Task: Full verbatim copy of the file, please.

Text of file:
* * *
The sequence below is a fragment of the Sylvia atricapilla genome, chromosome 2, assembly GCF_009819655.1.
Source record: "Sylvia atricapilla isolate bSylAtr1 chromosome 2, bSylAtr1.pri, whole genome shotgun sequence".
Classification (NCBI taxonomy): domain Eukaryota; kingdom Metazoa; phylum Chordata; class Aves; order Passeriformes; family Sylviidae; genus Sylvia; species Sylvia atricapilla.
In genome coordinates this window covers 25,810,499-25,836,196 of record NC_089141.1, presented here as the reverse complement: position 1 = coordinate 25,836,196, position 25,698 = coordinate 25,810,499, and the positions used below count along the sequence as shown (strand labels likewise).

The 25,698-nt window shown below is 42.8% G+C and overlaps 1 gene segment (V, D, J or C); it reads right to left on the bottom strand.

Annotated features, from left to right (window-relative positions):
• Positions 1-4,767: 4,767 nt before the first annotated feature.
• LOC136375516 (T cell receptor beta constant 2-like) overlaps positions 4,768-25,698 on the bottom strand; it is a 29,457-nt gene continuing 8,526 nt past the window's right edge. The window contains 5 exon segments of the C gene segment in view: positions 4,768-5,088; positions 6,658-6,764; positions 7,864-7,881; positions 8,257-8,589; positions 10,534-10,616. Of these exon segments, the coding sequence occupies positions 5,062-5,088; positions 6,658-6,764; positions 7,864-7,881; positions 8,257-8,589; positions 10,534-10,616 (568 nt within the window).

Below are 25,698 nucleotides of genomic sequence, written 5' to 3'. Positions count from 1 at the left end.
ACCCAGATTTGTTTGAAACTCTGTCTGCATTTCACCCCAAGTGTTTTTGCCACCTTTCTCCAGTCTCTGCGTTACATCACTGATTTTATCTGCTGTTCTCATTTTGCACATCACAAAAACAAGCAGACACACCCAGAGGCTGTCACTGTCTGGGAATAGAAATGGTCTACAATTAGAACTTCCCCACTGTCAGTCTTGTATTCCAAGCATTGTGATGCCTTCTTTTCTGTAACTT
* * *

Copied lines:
The sequence below is a fragment of the Sylvia atricapilla genome, chromosome 2, assembly GCF_009819655.1.
Source record: "Sylvia atricapilla isolate bSylAtr1 chromosome 2, bSylAtr1.pri, whole genome shotgun sequence".
Classification (NCBI taxonomy): domain Eukaryota; kingdom Metazoa; phylum Chordata; class Aves; order Passeriformes; family Sylviidae; genus Sylvia; species Sylvia atricapilla.
In genome coordinates this window covers 25,810,499-25,836,196 of record NC_089141.1, presented here as the reverse complement: position 1 = coordinate 25,836,196, position 25,698 = coordinate 25,810,499, and the positions used below count along the sequence as shown (strand labels likewise).

The 25,698-nt window shown below is 42.8% G+C and overlaps 1 gene segment (V, D, J or C); it reads right to left on the bottom strand.

Annotated features, from left to right (window-relative positions):
• Positions 1-4,767: 4,767 nt before the first annotated feature.
• LOC136375516 (T cell receptor beta constant 2-like) overlaps positions 4,768-25,698 on the bottom strand; it is a 29,457-nt gene continuing 8,526 nt past the window's right edge. The window contains 5 exon segments of the C gene segment in view: positions 4,768-5,088; positions 6,658-6,764; positions 7,864-7,881; positions 8,257-8,589; positions 10,534-10,616. Of these exon segments, the coding sequence occupies positions 5,062-5,088; positions 6,658-6,764; positions 7,864-7,881; positions 8,257-8,589; positions 10,534-10,616 (568 nt within the window).

Below are 25,698 nucleotides of genomic sequence, written 5' to 3'. Positions count from 1 at the left end.
ACCCAGATTTGTTTGAAACTCTGTCTGCATTTCACCCCAAGTGTTTTTGCCACCTTTCTCCAGTCTCTGCGTTACATCACTGATTTTATCTGCTGTTCTCATTTTGCACATCACAAAAACAAGCAGACACACCCAGAGGCTGTCACTGTCTGGGAATAGAAATGGTCTACAATTAGAACTTCCCCACTGTCAGTCTTGTATTCCAAGCATTGTGATGCCTTCTTTTCTGTAACTT